The Other Autism

What Is Autistic Impostor Syndrome?

August 16, 2023 Kristen Hovet Season 3 Episode 5
The Other Autism
What Is Autistic Impostor Syndrome?
Show Notes Transcript

Feeling like a fraud or a fake autistic is so common in those who are diagnosed as autistic in adulthood. In this episode, I talk about impostor syndrome and how it relates to autistic impostor syndrome. I also talk about the impact of impostor syndrome and some strategies for coping with it.

Be sure to stick around right to the end. Toby is super chatty. And so is Google... It gets weird.

Watch this episode on YouTube.

If you'd like to know more about topics discussed in this episode, check out:

"Prevalence, Predictors, and Treatment of Impostor Syndrome: A Systematic Review" by Dena M. Bravata et al.

The Impostor Phenomenon: Overcoming the Fear That Haunts Your Success by Pauline Rose Clance

"Introducing Autistic Impostor Syndrome" by Natalie Engelbrecht

"Feel Like a Fraud?" by Kirsten Weir

Episode outro music: "Spaceman in K-Town" by Kristen Hovet 

Theme music: "Everything Feels New" by Evgeny Bardyuzha.

All episodes written and produced by Kristen Hovet.

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Kristen Hovet:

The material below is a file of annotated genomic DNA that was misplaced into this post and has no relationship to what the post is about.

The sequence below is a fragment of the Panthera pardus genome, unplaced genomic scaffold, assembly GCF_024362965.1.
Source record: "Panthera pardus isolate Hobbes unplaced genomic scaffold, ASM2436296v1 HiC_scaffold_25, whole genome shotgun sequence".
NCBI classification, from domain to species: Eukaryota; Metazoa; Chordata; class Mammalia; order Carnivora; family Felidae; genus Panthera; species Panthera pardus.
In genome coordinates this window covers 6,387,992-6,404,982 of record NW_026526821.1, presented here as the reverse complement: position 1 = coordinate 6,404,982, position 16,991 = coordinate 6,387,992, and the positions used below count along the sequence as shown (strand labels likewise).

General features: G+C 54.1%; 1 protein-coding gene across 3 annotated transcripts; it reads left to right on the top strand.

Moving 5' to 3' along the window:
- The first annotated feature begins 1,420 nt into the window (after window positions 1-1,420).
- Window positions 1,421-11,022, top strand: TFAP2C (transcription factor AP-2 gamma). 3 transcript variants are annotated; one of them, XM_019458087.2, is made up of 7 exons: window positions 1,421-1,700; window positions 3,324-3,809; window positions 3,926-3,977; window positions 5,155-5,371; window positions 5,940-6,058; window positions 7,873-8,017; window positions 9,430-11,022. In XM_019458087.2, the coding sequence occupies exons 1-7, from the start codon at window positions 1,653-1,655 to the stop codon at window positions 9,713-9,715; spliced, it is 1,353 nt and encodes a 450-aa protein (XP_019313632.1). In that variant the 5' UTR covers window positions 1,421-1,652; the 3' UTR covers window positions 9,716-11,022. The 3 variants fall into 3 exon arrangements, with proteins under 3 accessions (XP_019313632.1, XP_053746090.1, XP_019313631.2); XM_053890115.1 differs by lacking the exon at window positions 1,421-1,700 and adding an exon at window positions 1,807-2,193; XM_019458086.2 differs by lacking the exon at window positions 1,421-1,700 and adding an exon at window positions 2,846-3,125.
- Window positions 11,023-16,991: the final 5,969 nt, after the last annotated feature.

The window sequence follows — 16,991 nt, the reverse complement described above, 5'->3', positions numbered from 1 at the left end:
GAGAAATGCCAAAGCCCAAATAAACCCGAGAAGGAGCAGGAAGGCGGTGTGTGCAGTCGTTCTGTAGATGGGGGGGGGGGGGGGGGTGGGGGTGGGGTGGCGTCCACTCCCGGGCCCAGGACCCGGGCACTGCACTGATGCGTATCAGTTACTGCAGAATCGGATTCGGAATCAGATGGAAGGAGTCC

Today we're talking about imposter syndrome as it pertains to autism and being diagnosed or identified as autistic. Before we get into it, I wanted to say thank you to everyone who voted for the Other Autism in the People's Choice Podcast Awards. You did it. The Other Autism Podcast has made it to the final slate of the 18th Annual People's Choice Podcast Awards in the education category. The finalist podcasts in each category are going through a final round of voting, which I hear involves over 20,000 listeners recruited from a pool of over 8 million who cast their votes this year. Amazing. I believe that was a record for the Podcast Awards. Voting will continue through September 9th and then winners will be announced at the virtual Podcast Awards ceremony on Saturday, September 30th, at 6pm Eastern Standard Time, which is, of course, 3pm Pacific Time. The event will be live streamed on podcastawards dot com, so be sure to mark your calendars. Okay, so let's begin by defining imposter syndrome. Now, imposter syndrome is very common for late-diagnosed autistic folks. It's one that's been commonly asked about by listeners and when I had the survey for season 3, it was one of the top voted-on items that people wanted me to talk about. So imposter syndrome isn't a formal diagnosis and it's not in the Diagnostic and Statistical Manual of Mental Disorders, also called the DSM, nor is it in the International Classification of Diseases or ICD, but it is a term used by many psychologists and other healthcare professionals to describe a specific set of feelings, thoughts, and accompanying behaviors. According to a systematic review published in the Journal of General Internal Medicine by Dena Bravata and their team, investigating imposter syndrome in the general context, so not in relation to autism specifically, imposter syndrome is often seen in quote high-achieving individuals who, despite their objective successes, fail to internalize their accomplishments and have persistent self-doubt and fear of being exposed as a fraud or imposter. People with imposter syndrome struggle with accurately attributing their performance to their actual competence. In other words, they attribute successes to external factors such as luck or receiving help from others, and attribute setbacks as evidence of their professional inadequacy. End quote. Imposter syndrome has also been called imposter phenomenon, fraud syndrome, perceived fraudulence or imposter experience. The term imposter syndrome or phenomenon was first described in 1978, but received widespread attention, starting in 1985 with the publication of Pauline Rose Clance's book titled the Impostor Phenomenon: Overcoming the Fear That Haunts Your Success. According to the American Psychological Association, or APA, imposter syndrome can include the development or exacerbation of anxiety and or depression and can accompany low self-esteem. Also, according to the APA, imposter syndrome is more common in minorities or those who experience more discrimination than is usual or typical. According again to the article by Bravata and team, who looked at more than 60 studies representing a total of more than 14,000 individuals, imposter syndrome indeed appears to be most common among minority groups. In their study, they found that imposter syndrome is particularly common among African American, Asian American, and Latino or Latina American individuals of college age. Also, regardless of type of work setting, the researchers found that imposter syndrome appears to be a significant contributor to burnout. Interestingly, while imposter syndrome isn't an official diagnostic or clinical term, there have been several tools developed to measure it. There's the Clance Imposter Phenomenon Scale, the Harvey Imposter Phenomenon Scale, the Leary Imposter Scale, the Perceived Fraudulence Scale, the Young Imposter Scale and others. These are, at least from my reading, often used in research looking at imposter syndrome. I want to highlight that in this research on imposter syndrome, this systematic review by Bravata and their team, it was found that individuals who report social dysfunctions or difficulties are more likely to have imposter syndrome or report traits of imposter syndrome. This makes me wonder if several autistic individuals identified or not reported traits of imposter syndrome in these studies. In fact, from my understanding and reading on this subject in the context of autism, autistic people often already have a long history with imposter syndrome in several contexts in their lives, even before they know they're autistic. Many of us will feel anywhere from a hint of imposter syndrome to a debilitating case of it whenever we've accomplished something, gotten a new job or promotion or award, or even if we're diagnosed with a mental or physical health condition or, in this case, assigned a neurotype like autism. Basically, we're prone to doubting ourselves and various changes or newness in our lives or identities in general. As we've seen earlier, imposter syndrome is a term that's usually used to describe someone who doubts their talents or accomplishments, but in the context of autism specifically, we're not talking about talents or accomplishments. Instead, imposter syndrome is a useful shorthand to describe the ways we doubt both our diagnosis and our place in the autism or autistic community. This can manifest as us feeling like frauds or like fake autistics who are not deserving of any accommodations or different treatment, and it's incredibly uncomfortable and unsettling. I've personally had many sleepless nights dealing with this and the resulting blows to my sense of self and, unfortunately, the self-sabotaging behavior that can result if not resolved in time. Thankfully, those weeks and months have passed. There's an interesting bug making sounds outside. Thankfully, those weeks and months have passed and I'm absolutely solid in my autistic identity now. My identity as an electronic music producer, on the other hand, well, currently feeling rather fraudulent actually, but that's for another episode or podcast altogether. I will, however, try to muster the courage to include my latest attempt at music in the outro of this episode. My body's tightening up, send help. Anyway, there's no one reason for autistic imposter syndrome, but typically several internal and external contributing factors. The big ones that stand out to me include the way our brains work, which is an example of a key internal factor, and the amount of support we have or don't have from people in our lives, which is an example of a key external factor. On this last point, we could have quite a bit of support in our lives typically, but it can take just one misplaced or insensitive or hurtful comment or just one nasty individual to really undo all of those positive feelings and effects of supportiveness following our autism diagnosis or identification. In an article on the Embrace Autism website, Dr Natalie Engelbrecht states that this imposter syndrome is rooted, in part, in our strong lateral thinking. Lateral thinking, also sometimes called thinking outside the box or thinking in unusual or especially creative ways, can allow us to come up with many potential alternative causes for our traits, which we can sometimes really focus on thanks to our propensity to think deeply and in great detail about a topic, situation or event. In effect, we're able to think our way out of our diagnosis. This seems to trouble and bother so many of us, both during the lead up time before our assessment and following our assessment and diagnosis. And is sometimes made worse when we tell loved ones about our identification as autistic and they respond with disbelief or incredulousness. They might say things like you don't look autistic to me, or we're all a little autistic. Or they may even argue with you and try to convince you that you're not actually autistic, basically claiming to know more than your expert university degree- emblazoned assessor, which is not cool. And I'm sorry to those of you going through this currently with loved ones or trying to work through these types of experiences from your past. It certainly isn't fun and it isn't fair. I will also say that the fact that you're questioning your autistic identity is itself a very autistic thing to do. So, oddly enough, it sort of confirms a diagnosis when that diagnosis is received in adulthood, at least in my opinion. Also, it's common to have some identity issues after a late autism diagnosis. We've known ourselves for so long with either no diagnoses and just thinking of ourselves as having a few differences or peculiarities, or we've known ourselves for so long with having a series of what we now know to be misdiagnoses or partial diagnoses, and now we have this new autistic label. In adulthood, this can be quite unsettling, even while we're feeling celebratory and relieved. These feelings and these states of being can all coexist and make for a very draining, confusing, disorienting time. So be sure to be kind to yourself, of course always, but especially focus on being kind to yourself right post-assessment and diagnosis. I want to talk a bit about the effects of experiencing imposter syndrome following identification of autism in adulthood. Doubting our diagnosis can lead us to not speaking up, not engaging, and thinking that either we don't have serious enough challenges or that we aren't autistic enough to engage or share our experiences, or even ask for help or seek out helpful resources. Many of us even go through phases where we distance ourselves from our newfound autistic community or we resist joining to begin with. Imposter syndrome can be associated with increased social isolation and masking of autistic traits, which, in turn, can be associated with increased mental health challenges. So this is also a good point to remember for all of you allies of autistic individuals listening right now. Almost all of us go through some level of imposter syndrome following our autism diagnosis, so it's important to be super supportive and, I guess, follow our lead in terms of what we might be feeling on any given day when it comes to this new identity of ours. We can be all over the place in terms of how we feel, or one day we're feeling very confident in our autistic identities and the next we're doubting it to the core and feeling quite distraught. Of course, this is super dependent on the individual, but some level of imposter syndrome seems to be expected. All of it is normal and 100% okay. That's the message I really want to get across. It's a process, and support and love and understanding will help us get through this more quickly. However, as I mentioned earlier, imposter syndrome in many contexts seems to be something that autistic individuals are particularly accustomed to, not just surrounding identification as autistic. We may never totally resolve this tendency, but we can take actions to support ourselves and to try to reduce the effects of imposter syndrome in our lives. We can, number one, take time to reflect on our accomplishments and the effort and hard work we put in to achieve those. Write them down so you have them as reminders. Write the little things, the big things, everything in between that make you proud of yourself. Believe me, when you really do this activity genuinely, you will be left with a long, long list. It could even help some of you to keep track of positive feedback and compliments you receive from others, others that you respect, trust, and look up to. It can help to go back and review these when you're slipping into imposter syndrome mode, since so many of us experience black and white or absolutist type thinking where, for example, everything's painted with a particularly caustic, negative brush. When we're in a low mood or experiencing very heavy self-doubt, it's like the whole universe in those moments is painted with that awful brush and that's all we can see. These types of lists and reflections, written down or expressed in other ways, can really help pull us out of these places. They seem simple, but they're super useful. Number two, seek regular mental health support, ideally with a trusted neurodivergent therapist or counselor. I can't stress enough the amazingness of having a fellow autistic or neurodivergent therapist or any other trusted individual who just gets you without having to explain yourself at every turn. Regularly expressing our feelings and concerns, even those related to feeling fraudulent or self-doubting, can help resolve them or attenuate them before they get worse or more debilitating. Number three, okay, the word self-care is really overdone, overused, abused these days, but I can't stress it enough actually. Self-care activities that are applicable to imposter syndrome include exercising, practicing meditation or mindfulness, engaging in hobbies as discussed by a previous guest on the Other Autism podcast, Courtney Benner, and just anything that gives you joy and reduces negative stress. Number four, which kind of links with seeking regular mental health support involves connecting with supportive folks in general and just saying no to jerks. Seriously, if you have people questioning your diagnosis and trying to get you to question yourself or experts you're working with regarding autism, ask yourself if they need to stay in your life. Even if you have negative people bringing you down for any other reason, maybe not related to autism at all, you have the right to create boundaries and protect yourself. Take time to learn about toxic traits, what those look like, evidence of that because it's not always obvious, and how toxic individuals behave, and reduce those things in your life as much as you possibly can. Obviously, everyone goes through phases where they might be more negative than usual, and it's important to be supportive and have patience during those times. But if these folks are toxic and hurtful, seemingly by nature, like they're not going to be changing anytime soon, you really have to take a close look at the place they hold in your lives and examine whether they deserve to be there, to take up that space. Well, that's all I have for you today. Thank you so much for being here. Until next time, bye.